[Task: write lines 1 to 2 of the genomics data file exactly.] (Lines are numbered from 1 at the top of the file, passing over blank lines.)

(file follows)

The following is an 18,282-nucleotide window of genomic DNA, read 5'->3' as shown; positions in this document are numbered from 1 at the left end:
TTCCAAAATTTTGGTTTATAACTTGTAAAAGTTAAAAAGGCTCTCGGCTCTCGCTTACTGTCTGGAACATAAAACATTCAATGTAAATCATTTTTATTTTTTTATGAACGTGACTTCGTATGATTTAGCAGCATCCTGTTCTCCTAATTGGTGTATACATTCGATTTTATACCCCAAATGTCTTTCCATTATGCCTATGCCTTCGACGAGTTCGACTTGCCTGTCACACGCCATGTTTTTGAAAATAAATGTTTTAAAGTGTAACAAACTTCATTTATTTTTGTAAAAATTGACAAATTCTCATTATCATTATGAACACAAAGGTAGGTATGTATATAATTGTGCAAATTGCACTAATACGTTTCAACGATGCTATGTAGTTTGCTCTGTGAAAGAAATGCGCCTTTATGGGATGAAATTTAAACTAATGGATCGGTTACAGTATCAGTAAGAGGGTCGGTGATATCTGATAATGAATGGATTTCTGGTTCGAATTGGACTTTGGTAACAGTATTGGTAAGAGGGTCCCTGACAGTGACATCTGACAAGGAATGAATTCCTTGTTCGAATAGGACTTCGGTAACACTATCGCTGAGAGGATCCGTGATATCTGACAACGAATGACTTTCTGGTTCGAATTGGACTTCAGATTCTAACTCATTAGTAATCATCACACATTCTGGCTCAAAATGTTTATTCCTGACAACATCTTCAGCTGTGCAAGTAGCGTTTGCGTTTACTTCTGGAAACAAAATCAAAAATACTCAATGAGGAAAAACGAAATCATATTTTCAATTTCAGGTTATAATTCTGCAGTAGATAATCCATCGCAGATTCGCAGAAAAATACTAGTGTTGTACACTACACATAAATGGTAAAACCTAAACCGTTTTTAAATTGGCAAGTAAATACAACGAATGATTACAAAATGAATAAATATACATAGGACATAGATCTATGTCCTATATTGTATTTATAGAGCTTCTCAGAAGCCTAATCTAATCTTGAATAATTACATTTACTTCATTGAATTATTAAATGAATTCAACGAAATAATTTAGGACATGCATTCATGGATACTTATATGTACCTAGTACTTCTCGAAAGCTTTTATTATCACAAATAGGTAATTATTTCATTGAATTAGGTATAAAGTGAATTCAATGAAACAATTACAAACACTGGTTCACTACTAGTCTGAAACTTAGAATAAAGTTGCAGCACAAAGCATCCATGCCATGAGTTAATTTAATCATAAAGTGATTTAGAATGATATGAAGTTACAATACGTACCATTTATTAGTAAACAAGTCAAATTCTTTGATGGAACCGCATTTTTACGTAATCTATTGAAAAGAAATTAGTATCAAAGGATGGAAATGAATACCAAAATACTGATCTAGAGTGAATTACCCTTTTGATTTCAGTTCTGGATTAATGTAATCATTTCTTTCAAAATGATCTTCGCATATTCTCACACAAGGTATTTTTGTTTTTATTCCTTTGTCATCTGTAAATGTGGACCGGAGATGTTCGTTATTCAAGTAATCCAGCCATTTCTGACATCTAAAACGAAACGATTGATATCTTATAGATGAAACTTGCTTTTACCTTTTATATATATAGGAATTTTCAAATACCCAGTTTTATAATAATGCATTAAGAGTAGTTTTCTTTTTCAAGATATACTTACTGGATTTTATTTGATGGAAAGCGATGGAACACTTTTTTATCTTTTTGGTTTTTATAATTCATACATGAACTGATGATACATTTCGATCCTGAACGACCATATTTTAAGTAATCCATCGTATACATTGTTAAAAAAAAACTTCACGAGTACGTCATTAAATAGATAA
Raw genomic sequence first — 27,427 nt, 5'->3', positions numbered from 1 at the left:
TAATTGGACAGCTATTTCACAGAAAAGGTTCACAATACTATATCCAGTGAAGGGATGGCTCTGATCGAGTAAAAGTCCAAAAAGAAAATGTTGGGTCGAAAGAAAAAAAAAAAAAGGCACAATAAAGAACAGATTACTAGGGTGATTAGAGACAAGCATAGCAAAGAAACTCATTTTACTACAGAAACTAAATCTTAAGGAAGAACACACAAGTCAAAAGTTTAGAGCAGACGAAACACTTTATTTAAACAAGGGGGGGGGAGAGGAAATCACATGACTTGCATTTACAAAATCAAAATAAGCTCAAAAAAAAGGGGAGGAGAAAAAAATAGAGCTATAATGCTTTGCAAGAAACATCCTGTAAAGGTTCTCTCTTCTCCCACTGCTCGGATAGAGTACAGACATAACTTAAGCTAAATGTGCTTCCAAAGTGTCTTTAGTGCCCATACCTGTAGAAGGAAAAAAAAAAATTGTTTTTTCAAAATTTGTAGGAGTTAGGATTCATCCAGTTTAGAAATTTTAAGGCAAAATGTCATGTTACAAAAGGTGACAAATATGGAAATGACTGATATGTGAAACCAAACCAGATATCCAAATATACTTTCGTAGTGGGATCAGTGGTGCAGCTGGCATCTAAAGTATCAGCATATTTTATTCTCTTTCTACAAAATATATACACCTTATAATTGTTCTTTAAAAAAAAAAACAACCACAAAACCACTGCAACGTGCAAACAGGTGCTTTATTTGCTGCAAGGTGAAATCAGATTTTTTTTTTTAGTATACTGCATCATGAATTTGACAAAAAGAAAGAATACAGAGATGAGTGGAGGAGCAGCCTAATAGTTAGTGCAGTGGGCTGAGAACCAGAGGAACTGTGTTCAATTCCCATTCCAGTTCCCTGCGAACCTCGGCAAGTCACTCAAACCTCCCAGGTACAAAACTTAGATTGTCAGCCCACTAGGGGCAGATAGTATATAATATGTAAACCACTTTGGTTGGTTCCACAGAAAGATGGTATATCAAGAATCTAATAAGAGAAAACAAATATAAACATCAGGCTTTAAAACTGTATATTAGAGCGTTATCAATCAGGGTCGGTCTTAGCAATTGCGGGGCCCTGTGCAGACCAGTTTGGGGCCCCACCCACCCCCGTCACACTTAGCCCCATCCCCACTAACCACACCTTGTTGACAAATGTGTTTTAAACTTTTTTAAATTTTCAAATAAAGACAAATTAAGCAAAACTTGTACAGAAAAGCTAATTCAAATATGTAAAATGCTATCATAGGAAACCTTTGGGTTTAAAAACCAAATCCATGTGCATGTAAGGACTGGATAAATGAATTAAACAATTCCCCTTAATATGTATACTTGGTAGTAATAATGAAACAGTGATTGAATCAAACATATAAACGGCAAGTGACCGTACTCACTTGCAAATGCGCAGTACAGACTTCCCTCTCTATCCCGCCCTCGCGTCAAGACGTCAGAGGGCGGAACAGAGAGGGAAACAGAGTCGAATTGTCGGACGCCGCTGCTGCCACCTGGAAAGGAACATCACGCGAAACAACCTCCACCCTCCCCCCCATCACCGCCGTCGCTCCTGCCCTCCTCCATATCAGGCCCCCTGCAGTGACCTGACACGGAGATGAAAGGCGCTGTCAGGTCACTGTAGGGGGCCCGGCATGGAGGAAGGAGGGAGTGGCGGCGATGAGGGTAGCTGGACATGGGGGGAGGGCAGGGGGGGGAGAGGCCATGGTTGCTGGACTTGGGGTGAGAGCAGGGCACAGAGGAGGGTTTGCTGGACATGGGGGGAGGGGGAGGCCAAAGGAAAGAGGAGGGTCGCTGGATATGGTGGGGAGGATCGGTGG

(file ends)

The following is an 18,282-nucleotide window of genomic DNA, read 5'->3' as shown; positions in this document are numbered from 1 at the left end:
TTCCAAAATTTTGGTTTATAACTTGTAAAAGTTAAAAAGGCTCTCGGCTCTCGCTTACTGTCTGGAACATAAAACATTCAATGTAAATCATTTTTATTTTTTTATGAACGTGACTTCGTATGATTTAGCAGCATCCTGTTCTCCTAATTGGTGTATACATTCGATTTTATACCCCAAATGTCTTTCCATTATGCCTATGCCTTCGACGAGTTCGACTTGCCTGTCACACGCCATGTTTTTGAAAATAAATGTTTTAAAGTGTAACAAACTTCATTTATTTTTGTAAAAATTGACAAATTCTCATTATCATTATGAACACAAAGGTAGGTATGTATATAATTGTGCAAATTGCACTAATACGTTTCAACGATGCTATGTAGTTTGCTCTGTGAAAGAAATGCGCCTTTATGGGATGAAATTTAAACTAATGGATCGGTTACAGTATCAGTAAGAGGGTCGGTGATATCTGATAATGAATGGATTTCTGGTTCGAATTGGACTTTGGTAACAGTATTGGTAAGAGGGTCCCTGACAGTGACATCTGACAAGGAATGAATTCCTTGTTCGAATAGGACTTCGGTAACACTATCGCTGAGAGGATCCGTGATATCTGACAACGAATGACTTTCTGGTTCGAATTGGACTTCAGATTCTAACTCATTAGTAATCATCACACATTCTGGCTCAAAATGTTTATTCCTGACAACATCTTCAGCTGTGCAAGTAGCGTTTGCGTTTACTTCTGGAAACAAAATCAAAAATACTCAATGAGGAAAAACGAAATCATATTTTCAATTTCAGGTTATAATTCTGCAGTAGATAATCCATCGCAGATTCGCAGAAAAATACTAGTGTTGTACACTACACATAAATGGTAAAACCTAAACCGTTTTTAAATTGGCAAGTAAATACAACGAATGATTACAAAATGAATAAATATACATAGGACATAGATCTATGTCCTATATTGTATTTATAGAGCTTCTCAGAAGCCTAATCTAATCTTGAATAATTACATTTACTTCATTGAATTATTAAATGAATTCAACGAAATAATTTAGGACATGCATTCATGGATACTTATATGTACCTAGTACTTCTCGAAAGCTTTTATTATCACAAATAGGTAATTATTTCATTGAATTAGGTATAAAGTGAATTCAATGAAACAATTACAAACACTGGTTCACTACTAGTCTGAAACTTAGAATAAAGTTGCAGCACAAAGCATCCATGCCATGAGTTAATTTAATCATAAAGTGATTTAGAATGATATGAAGTTACAATACGTACCATTTATTAGTAAACAAGTCAAATTCTTTGATGGAACCGCATTTTTACGTAATCTATTGAAAAGAAATTAGTATCAAAGGATGGAAATGAATACCAAAATACTGATCTAGAGTGAATTACCCTTTTGATTTCAGTTCTGGATTAATGTAATCATTTCTTTCAAAATGATCTTCGCATATTCTCACACAAGGTATTTTTGTTTTTATTCCTTTGTCATCTGTAAATGTGGACCGGAGATGTTCGTTATTCAAGTAATCCAGCCATTTCTGACATCTAAAACGAAACGATTGATATCTTATAGATGAAACTTGCTTTTACCTTTTATATATATAGGAATTTTCAAATACCCAGTTTTATAATAATGCATTAAGAGTAGTTTTCTTTTTCAAGATATACTTACTGGATTTTATTTGATGGAAAGCGATGGAACACTTTTTTATCTTTTTGGTTTTTATAATTCATACATGAACTGATGATACATTTCGATCCTGAACGACCATATTTTAAGTAATCCATCGTATACATTGTTAAAAAAAAACTTCACGAGTACGTCATTAAATAGATAA